WASHINGTON EXAMINER, Sept. 26, 2008 — “It’s amazing how many internship and entry-level candidates hand references over to potential employers either without informing the references beforehand or without being entirely certain what their references will say about them,” writes reporter Heather Huhman in a Sept. 26 Washington Examiner article.
That’s not a good idea, insists HR expert Sharon Armstrong, for statistics show that 99% of the time those references will likely get a call.
“I once checked a reference and the person at the other end said, ‘Was that the person with the Mohawk haircut who just walked out one day and never came back?” Armstrong, author of The Essential HR Handbook, told Human.
A better plan, Huhman writes, is to prepare a list of three vetted references — and listing professors is ok.
Click here to read Huhman’s entire article.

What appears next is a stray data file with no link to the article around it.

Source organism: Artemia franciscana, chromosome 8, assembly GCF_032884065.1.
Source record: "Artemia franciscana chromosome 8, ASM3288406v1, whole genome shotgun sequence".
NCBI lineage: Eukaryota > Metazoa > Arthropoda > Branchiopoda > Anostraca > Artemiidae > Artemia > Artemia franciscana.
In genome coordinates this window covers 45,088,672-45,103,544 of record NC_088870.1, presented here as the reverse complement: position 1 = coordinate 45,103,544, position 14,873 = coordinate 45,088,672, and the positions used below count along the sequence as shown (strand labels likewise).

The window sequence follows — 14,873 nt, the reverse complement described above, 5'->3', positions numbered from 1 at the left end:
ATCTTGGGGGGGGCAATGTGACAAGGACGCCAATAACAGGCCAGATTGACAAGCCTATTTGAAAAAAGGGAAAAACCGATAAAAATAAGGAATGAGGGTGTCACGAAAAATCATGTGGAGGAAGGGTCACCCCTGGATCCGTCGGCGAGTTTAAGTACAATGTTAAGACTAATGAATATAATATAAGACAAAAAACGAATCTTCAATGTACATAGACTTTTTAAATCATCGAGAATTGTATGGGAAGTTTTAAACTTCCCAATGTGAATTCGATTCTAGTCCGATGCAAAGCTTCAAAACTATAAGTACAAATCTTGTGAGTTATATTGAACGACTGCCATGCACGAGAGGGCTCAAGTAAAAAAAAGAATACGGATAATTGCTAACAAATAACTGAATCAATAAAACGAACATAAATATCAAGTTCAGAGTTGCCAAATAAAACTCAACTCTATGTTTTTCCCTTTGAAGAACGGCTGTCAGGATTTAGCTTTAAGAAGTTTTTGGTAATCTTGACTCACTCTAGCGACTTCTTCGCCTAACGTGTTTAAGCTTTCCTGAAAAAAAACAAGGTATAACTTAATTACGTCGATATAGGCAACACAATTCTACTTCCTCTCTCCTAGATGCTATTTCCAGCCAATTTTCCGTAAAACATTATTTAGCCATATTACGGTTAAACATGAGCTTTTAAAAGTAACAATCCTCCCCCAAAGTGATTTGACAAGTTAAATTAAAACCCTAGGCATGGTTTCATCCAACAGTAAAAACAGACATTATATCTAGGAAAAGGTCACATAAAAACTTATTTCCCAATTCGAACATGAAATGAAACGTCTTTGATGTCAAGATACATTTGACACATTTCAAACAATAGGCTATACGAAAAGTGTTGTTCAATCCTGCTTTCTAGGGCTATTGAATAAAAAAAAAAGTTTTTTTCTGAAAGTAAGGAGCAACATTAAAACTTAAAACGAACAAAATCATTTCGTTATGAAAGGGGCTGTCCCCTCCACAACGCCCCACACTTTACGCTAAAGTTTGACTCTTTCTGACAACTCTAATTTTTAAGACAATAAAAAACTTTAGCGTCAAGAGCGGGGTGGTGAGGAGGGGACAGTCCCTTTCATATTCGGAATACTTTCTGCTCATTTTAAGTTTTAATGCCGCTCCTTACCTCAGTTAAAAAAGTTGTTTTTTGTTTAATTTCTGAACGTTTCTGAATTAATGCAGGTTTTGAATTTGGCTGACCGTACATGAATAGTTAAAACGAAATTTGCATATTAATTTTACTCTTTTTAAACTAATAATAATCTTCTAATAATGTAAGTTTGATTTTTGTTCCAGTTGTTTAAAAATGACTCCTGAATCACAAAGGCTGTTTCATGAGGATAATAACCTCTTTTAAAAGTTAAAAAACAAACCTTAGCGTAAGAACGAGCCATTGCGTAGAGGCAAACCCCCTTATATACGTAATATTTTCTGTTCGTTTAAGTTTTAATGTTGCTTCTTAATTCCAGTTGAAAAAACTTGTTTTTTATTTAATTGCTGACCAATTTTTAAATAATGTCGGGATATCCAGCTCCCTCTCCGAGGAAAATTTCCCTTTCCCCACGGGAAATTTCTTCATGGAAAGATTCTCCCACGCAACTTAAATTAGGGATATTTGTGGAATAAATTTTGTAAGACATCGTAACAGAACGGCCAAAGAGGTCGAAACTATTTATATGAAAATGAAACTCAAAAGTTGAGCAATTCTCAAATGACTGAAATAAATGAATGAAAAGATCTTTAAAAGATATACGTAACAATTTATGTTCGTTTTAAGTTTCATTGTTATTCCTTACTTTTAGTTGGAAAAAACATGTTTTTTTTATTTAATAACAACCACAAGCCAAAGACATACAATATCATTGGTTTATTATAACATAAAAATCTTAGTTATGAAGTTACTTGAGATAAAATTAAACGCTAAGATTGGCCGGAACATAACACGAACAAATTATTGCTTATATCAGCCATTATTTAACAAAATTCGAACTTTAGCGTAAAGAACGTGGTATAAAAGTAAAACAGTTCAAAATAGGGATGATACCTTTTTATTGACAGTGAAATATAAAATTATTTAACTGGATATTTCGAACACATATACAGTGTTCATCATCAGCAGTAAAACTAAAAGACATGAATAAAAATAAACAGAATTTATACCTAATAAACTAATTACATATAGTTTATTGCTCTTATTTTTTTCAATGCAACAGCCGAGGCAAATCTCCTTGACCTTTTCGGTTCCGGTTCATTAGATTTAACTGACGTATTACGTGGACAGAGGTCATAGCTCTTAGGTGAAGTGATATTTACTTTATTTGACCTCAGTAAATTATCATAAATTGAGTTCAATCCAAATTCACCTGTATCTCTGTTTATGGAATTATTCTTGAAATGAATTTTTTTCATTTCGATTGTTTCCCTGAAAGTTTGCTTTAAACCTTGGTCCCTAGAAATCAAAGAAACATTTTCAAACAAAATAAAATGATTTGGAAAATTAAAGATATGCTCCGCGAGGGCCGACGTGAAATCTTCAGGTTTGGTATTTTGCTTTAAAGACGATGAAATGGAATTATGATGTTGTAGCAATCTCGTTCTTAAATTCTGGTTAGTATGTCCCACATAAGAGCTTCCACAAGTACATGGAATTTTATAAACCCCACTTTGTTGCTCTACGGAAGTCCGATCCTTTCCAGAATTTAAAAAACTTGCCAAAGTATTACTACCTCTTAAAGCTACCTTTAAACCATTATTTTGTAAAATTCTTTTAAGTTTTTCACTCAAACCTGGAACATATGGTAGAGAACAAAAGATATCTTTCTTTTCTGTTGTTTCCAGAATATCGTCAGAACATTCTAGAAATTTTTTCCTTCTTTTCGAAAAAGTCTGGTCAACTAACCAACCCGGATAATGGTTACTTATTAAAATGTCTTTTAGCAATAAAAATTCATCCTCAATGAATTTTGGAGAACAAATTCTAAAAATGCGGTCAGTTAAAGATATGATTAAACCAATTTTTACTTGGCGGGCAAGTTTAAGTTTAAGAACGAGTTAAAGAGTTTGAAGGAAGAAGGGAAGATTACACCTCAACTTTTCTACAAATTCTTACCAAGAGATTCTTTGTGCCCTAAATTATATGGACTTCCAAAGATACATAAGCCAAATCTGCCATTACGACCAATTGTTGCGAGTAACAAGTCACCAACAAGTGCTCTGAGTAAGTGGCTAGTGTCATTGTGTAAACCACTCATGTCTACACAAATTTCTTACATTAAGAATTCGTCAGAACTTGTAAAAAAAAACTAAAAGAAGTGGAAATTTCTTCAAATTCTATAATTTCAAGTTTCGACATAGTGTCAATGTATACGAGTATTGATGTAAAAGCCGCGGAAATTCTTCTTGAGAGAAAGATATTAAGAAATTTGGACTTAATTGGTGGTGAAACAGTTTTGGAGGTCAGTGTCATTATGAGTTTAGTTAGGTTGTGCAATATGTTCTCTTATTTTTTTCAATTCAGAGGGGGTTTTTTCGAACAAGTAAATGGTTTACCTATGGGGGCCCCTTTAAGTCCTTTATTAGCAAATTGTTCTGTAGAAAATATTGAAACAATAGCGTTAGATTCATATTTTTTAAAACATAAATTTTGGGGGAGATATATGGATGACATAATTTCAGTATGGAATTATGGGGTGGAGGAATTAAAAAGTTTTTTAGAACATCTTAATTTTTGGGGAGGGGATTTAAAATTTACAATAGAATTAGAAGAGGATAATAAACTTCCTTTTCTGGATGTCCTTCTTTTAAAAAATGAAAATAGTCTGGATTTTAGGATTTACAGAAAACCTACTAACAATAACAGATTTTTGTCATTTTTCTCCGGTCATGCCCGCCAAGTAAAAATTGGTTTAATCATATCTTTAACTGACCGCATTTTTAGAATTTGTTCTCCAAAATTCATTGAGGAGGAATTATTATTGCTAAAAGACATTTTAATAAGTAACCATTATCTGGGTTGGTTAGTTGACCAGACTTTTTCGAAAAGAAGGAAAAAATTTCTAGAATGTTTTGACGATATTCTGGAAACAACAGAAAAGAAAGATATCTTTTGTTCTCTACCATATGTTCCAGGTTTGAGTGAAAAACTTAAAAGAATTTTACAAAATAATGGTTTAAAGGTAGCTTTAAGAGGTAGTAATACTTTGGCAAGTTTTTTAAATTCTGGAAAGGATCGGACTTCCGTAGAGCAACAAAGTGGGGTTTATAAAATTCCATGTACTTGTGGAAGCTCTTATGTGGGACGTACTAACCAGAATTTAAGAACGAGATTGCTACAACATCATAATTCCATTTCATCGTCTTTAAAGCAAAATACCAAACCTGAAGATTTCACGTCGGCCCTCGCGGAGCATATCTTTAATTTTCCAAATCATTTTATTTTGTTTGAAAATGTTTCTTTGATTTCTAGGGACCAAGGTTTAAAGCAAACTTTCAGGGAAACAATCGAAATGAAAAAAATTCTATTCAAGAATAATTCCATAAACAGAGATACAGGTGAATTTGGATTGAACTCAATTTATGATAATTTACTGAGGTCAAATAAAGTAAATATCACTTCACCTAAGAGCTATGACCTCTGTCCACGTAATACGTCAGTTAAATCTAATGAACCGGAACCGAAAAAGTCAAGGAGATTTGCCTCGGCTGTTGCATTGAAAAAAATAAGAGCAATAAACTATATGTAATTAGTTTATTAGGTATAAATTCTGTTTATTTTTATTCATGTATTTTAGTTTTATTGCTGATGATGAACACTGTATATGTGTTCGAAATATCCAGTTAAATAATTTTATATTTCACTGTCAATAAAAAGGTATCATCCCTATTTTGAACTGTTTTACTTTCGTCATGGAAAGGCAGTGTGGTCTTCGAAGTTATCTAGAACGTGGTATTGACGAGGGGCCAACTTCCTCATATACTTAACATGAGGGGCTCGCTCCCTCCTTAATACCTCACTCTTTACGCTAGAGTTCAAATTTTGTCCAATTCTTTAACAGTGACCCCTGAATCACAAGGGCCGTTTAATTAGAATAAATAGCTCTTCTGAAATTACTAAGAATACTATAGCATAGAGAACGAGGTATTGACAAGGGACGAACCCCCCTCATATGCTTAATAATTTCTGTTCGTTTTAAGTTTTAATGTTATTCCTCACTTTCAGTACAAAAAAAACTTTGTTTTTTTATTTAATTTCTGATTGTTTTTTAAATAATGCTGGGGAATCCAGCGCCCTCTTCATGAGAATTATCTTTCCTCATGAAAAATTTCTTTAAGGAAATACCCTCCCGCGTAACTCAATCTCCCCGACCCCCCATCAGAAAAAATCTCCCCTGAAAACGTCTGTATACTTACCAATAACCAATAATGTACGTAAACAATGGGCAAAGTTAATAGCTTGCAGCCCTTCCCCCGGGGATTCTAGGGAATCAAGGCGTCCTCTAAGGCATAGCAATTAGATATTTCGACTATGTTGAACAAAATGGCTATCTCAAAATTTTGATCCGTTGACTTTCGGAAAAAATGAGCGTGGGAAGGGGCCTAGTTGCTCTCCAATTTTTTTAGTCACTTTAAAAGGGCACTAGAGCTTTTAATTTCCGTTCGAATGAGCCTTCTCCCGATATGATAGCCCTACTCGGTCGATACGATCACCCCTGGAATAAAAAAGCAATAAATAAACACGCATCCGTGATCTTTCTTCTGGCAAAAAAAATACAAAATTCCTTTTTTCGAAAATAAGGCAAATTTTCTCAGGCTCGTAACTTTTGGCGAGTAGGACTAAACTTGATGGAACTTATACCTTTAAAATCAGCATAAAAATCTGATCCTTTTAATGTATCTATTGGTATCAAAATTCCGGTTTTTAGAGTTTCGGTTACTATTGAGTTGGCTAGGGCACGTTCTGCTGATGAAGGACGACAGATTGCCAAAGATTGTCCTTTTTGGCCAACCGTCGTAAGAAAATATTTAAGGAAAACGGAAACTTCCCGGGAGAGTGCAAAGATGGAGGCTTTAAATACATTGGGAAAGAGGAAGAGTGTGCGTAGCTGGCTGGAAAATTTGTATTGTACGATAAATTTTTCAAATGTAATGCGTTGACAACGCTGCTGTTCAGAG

About Sharon Armstrong
Sharon Armstrong began her career in human resources in 1985 as a recruiter/trainer in a large Manhattan law firm. Since launching her own consulting business in 2000, she has provided training and completed HR projects for hundreds of clients. Sharon is the author of two HR books: The Essential HR Handbook, published in 2008; Stress-free Performance Appraisals, which she co-wrote in 2003 with Madelyn Appelbaum.
About Heather Huhman
Columnist, Entry Level Careers / Examiner.com
Heather Huhman has been a mentor to individuals seeking entry-level positions, particularly in the public relations field, for many years. She has “been there, done that” when it comes to young careers.